As Chaim still remained standing, the Rabbi asked him: "Rabbi Chaim, is there something you wish to ask me?" "Yes, Rabbi," said Chaim, shuffling his feet nervously. "I was wondering . . . Can you tell me if the Torah permits one to use milk instead of wine for the 'Arba Kossos' (the four cups of wine) at the Seder?"

The Rabbi looked thoughtful as he slowly began to stroke his silver white beard. So poor Chaim was not only lacking in wine for Passover but apparently he had no meat either, otherwise he would not be talking about using milk at the Seder.

Who knows? Maybe he did not even have fish or matza? And not a word of complaint. Why couldn't he have turned to the Maos Chittim Fund if he was in such great need? The answer is obvious: he was ashamed to ask for charity.

"See here, Reb Chaim," the Rabbi said, as he opened his drawer and began searching for something. "You have given me a hard question to answer, and I have no time right now to look into the matter; it is too close to Yom Tov. Do me a favor and wait until after Passover, by which time I will have had an opportunity to study the problem. Meanwhile, here is some money which I give you on loan. Go and buy wine and whatever else you need for Yom Tov; the money is lying here doing no good over Yom Tov anyway. You'll give it back to me at your convenience. Don't worry; I'm not worried. I know you to be an honest man. Go in peace, I wish you and your wife and family a kosher, joyful Yom Tov!"

Chaim expressed his gratitude to the Rabbi and hurried off to the Matza Bakery which was still open. He bought a plentiful supply of matzos and also managed to buy wine.

With a light heart he rushed home, and as he entered he called out gaily. "Breinale! Good Yom Tov! Look what I've brought!"

"What do you mean `Good Yom Tov'?" his wife asked sleepily, rubbing her eyes as she came towards him. "Yom Tov is tomorrow." "For me it is already Yom Tov, dear wife. Look, we have matza, wine, and money for the herbs and all else we need for fine Sedorim and a wonderful Yom Tov!" Breina thought her husband was either not in his right mind or was day dreaming.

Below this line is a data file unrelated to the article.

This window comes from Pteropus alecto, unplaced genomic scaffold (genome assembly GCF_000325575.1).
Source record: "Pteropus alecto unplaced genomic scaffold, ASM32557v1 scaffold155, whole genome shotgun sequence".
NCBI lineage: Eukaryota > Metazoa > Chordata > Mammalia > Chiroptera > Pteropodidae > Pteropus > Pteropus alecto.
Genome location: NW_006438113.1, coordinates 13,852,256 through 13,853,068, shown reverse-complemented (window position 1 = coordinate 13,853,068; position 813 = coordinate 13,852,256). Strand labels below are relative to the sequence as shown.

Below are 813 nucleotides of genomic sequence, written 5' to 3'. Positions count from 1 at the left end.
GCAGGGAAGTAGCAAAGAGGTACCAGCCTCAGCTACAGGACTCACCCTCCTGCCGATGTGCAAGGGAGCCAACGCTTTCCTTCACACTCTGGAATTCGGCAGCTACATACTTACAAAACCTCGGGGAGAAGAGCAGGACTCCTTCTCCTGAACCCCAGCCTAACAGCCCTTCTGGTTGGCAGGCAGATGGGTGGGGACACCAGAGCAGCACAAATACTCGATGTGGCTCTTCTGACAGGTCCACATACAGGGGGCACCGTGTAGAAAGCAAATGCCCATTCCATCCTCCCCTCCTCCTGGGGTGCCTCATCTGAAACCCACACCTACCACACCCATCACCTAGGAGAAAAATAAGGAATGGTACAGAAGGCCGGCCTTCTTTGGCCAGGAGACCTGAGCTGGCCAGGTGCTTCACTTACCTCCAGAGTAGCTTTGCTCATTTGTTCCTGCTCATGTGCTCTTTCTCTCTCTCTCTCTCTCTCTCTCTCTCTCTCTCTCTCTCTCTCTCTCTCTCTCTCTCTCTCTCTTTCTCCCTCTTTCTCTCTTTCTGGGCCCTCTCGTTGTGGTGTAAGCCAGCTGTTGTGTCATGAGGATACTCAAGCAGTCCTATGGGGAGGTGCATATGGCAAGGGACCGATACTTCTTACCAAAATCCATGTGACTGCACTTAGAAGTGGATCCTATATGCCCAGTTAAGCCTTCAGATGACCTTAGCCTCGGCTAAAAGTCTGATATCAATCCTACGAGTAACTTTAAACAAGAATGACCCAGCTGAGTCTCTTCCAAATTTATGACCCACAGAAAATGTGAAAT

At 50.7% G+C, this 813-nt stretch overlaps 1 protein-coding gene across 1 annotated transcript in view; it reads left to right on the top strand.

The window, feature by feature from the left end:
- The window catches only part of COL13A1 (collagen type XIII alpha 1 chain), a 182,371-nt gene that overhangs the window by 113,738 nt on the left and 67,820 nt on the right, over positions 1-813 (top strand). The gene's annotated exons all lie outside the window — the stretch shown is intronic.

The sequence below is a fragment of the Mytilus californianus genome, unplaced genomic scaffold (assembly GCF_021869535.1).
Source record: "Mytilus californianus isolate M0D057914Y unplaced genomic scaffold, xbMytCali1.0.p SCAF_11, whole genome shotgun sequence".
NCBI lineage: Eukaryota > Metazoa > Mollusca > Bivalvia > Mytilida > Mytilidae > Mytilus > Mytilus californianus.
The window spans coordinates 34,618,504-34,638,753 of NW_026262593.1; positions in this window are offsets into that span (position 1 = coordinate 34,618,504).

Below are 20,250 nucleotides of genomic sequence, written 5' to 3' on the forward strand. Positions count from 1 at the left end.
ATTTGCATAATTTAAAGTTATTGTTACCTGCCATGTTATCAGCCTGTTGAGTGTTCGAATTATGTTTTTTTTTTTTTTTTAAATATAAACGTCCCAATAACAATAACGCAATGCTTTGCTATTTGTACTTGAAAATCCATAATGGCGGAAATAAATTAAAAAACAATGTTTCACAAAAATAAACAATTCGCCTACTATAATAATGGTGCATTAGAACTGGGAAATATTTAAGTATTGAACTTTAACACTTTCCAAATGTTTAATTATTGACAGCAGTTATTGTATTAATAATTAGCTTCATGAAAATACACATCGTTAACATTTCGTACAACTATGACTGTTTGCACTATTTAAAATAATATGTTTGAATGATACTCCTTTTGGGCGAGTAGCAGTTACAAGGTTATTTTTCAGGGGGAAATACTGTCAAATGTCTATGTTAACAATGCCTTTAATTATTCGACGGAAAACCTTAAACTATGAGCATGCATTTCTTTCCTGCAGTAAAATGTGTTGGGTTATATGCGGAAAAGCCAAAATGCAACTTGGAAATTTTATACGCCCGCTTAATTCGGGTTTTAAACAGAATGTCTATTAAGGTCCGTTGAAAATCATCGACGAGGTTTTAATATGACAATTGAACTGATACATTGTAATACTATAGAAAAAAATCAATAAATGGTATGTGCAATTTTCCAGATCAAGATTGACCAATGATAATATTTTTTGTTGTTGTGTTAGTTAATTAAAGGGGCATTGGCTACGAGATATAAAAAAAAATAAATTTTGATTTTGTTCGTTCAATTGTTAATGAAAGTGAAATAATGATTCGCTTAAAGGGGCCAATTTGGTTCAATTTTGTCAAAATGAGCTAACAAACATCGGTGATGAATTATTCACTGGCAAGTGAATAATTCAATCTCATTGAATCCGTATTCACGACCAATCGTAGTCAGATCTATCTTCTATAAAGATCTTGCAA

But she opened her eyes wide, and became fully awake as she saw the matza, the wine and the money. This was no dream, but beautiful reality!

"I told you that the Almighty would take care of us and our needs," said Chaim as he told her what had taken place at the Rabbi's house. "You see, Breina, we still have Elijah's silver goblet, we did not have to sell the goat, and still we'll have a regal Seder! We surely have a merciful G‑d in Heaven!"

Chaim, Breina and their children really had a Seder which, in all their lives, they had never enjoyed as much. When Breina went to the door with a candle in her hand to open the door for Elijah she beheld an old Jew standing there. "Good Yom Tov," he said.

At first she was somewhat startled, but his gentle voice and manner reassured her and she invited him in. Chaim recognized him as someone he had seen in Shul that evening; must be a stranger passing through town and "stranded" somehow.

Chaim invited him to join them at the Seder, but the stranger said he could only stay a while as he had already been invited elsewhere. As the guest sat at the table his glance fell admiringly on Elijah's goblet, which Breina had polished until it sparkled and shone. "What a lovely wine cup!" he said.

"May your Mazal shine and sparkle like this goblet!" After chatting with Chaim for a little while longer, he got up, excused himself and left. The following day Chaim looked in Shul for the stranger. He wanted to invite him to join him for the second Seder.

When he could not see him anywhere he began to ask if anyone had seen the venerable stranger, but all looked at Chaim wonderingly. "What stranger? There's been no stranger here!"

"What do you mean? I had this man, with the face of an angel, at my Seder table." Chaim turned to the Rav. "Tell me Rabbi, did you see the stranger?" "Surely," answered the Rabbi. "He visited me too. In fact he visits every Jewish home at the Seder, but not everyone has the merit to see him. You, obviously are worthy."

After Passover, the snow long forgotten, Chaim again took his wheelbarrow and went into the woods to gather wood and twigs. He filled the wheelbarrow and set off for home. But the load must have been heavier than usual for the wheels got stuck in the soft soil and refused to budge.

Chaim tugged and pushed; all to no avail. Reluctantly he began to throw away some of the wood he had gathered, to lighten the load. He gave a sudden push and out shot the wheels!

Say, what was that thing shining there? He bent down and, to and behold, a shining golden coin met his astonished gaze!

He quickly began digging in the same spot, and out came a rotting bag, spilling out its contents a whole lot of lovely, glittering golden coins! A veritable fortune!

From that time on, no more was Chaim "poor Chaim," but his Mazal shone for him and his family, as did Elijah's precious goblet at their Seder table.